After doing some bush regeneration work, my bush regeneration team noticed that a few houses that back up onto bushland had been responsible for dumping their green waste, including grass clippings over the fence. My supervisor reminded me that this is a problem for them and the health of the bushland or reserve because that is how weeds spread here in the first place.
What is a Weed?
Weeds are classified as any plant that has situated itself somewhere it is not wanted. In this blogs context, they are plants that are occur in an environment in which they are not native to.
Weeds are a big problem here in NSW as they compete with native flora for natural resources such as water, light, nutrients and space. They can also harbor diseases and pests.
This impacts Australia’s native wildlife as they depend upon native tree’s and plants for shelter, food and nesting. More concerning is that weeds often grow faster then their native competitors and so they can out-compete them to become dominant in natural areas. The natural pests that would usually control or reduce their growth are lacking as the plants have been introduced somewhere else.
65% of weeds invading reserves or bush land areas have come from urban gardensGarden Escapees & Other Weeds of Bush land & Reserves
It is hard to control weeds once they have established themselves and end up being very economically and environmentally costly.
There are over 1,350 invasive species that have naturalized themselves here in NSW and 300 of them are having significant environmental impacts to NSW ‘s biodiversity and primary production.
Green Waste Dumping
When you dump your waste into reserves or nearby bushland, you are actually introducing those plant species into that reserve and they can spread, depending on the species, relatively fast.
Bridal creeper, Asparagus Asparagoides is an example of a weed that was introduced as a garden plant but spread significantly into bushland and has now widely established itself in Southern Australia. In fact, it has been labelled as a weed of National Significance in Australia due to its invasiveness, potential of spread and economic and environmental costs.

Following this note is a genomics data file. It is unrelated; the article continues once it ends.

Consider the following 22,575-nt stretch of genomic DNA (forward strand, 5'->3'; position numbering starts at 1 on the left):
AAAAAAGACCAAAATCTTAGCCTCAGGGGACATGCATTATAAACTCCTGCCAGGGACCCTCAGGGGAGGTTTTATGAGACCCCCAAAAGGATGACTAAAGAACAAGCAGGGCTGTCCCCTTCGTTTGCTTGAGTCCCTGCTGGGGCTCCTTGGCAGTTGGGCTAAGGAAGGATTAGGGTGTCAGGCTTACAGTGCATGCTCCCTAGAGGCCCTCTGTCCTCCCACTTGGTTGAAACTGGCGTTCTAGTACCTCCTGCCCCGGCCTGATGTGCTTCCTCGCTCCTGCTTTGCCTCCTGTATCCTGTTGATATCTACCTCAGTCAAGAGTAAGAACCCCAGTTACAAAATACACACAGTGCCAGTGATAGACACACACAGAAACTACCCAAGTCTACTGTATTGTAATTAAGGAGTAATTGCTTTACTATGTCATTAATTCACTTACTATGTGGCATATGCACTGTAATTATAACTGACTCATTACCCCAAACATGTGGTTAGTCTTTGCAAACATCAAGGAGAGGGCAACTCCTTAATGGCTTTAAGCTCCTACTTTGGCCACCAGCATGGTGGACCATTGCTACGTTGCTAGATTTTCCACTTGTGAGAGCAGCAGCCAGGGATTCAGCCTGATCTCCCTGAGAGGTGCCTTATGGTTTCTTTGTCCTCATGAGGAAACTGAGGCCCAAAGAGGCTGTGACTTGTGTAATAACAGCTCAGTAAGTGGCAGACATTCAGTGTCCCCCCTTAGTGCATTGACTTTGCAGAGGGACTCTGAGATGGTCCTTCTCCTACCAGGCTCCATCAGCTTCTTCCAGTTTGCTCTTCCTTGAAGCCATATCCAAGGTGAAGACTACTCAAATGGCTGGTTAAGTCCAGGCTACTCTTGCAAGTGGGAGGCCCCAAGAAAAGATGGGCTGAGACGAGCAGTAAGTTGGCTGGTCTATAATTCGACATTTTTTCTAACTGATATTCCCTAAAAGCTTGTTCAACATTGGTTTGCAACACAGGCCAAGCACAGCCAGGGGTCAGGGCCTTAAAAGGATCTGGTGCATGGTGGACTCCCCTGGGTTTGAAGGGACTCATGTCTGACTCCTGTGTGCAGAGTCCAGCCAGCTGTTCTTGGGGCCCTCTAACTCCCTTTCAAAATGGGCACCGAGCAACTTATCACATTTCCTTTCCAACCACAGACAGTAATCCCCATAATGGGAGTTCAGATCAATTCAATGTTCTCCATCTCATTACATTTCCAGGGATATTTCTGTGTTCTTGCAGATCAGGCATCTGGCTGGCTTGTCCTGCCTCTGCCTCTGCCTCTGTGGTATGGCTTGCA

Bridal creeper is damaging to native plants because it grows as a thick mat of underground tubers over the bushland floor and actually slows down the root growth of other native plants and quite often prevents that species from seed establishment.
Some native plants are being so overthrown by bridal creeper that they are now threatened to near extinction, one example is the Rice Flower, Pimelea spicata.
Weedy Garden Plants
Some plant species are called ‘weedy garden plants’ because they can spread into bushland even if they remain in your garden bed. They do this by their ability to spread by vegetative means, such as through their bulbs, root parts, corms, tubers or stem fragments. They can also be transferred outside their garden bed by the wind, water and from animals such as birds that eat and defecate the fruit to another area.
What Can We Do?
We definitely have the capacity to help reduce the spread of weeds into our beautiful bushland and nature reserves by making small but meaningful actions such as:
- Plant Natives – This helps create a corridor for native wildlife in urban areas, providing them with a path for shelter, food and nesting. It also replaces purchasing exotic plants which have the potential to spread to nearby bushland.
- Dispose your green waste responsibly – Avoid dumping your green waste into reserves or bushland and instead use your green waste bin. Another alternative is to use a compost bin to turn your green waste into nutrient rich soil.
- Regularly prune your garden plants after flowering to prevent seed set and dispersal
- Cover Green Waste if you are transporting your garden clippings in a trailer – This prevents seeds and weeds blowing off and invading roadside and bushland areas
- Use your General Waste bin to put your plant tubers, bulbs and seed heads into rather then your green waste bin to avoid seed dispersal
2012 ‘Garden Escapes & Other Weeds in Bushland and Reserves’, Sydney Weeds Committees, Available at: https://www.hawkesbury.nsw.gov.au/__data/assets/pdf_file/0007/62557/SWC_GardenBooklet_WEB_VERSION1.pdf
‘Weed Management Guide – Bridal Creeper (Asparagus Asparagoides)’, Weeds of National Significance – National Heritage Trust, Available at: https://www.environment.gov.au/biodiversity/invasive/weeds/publications/guidelines/wons/pubs/a-asparagoides.pdf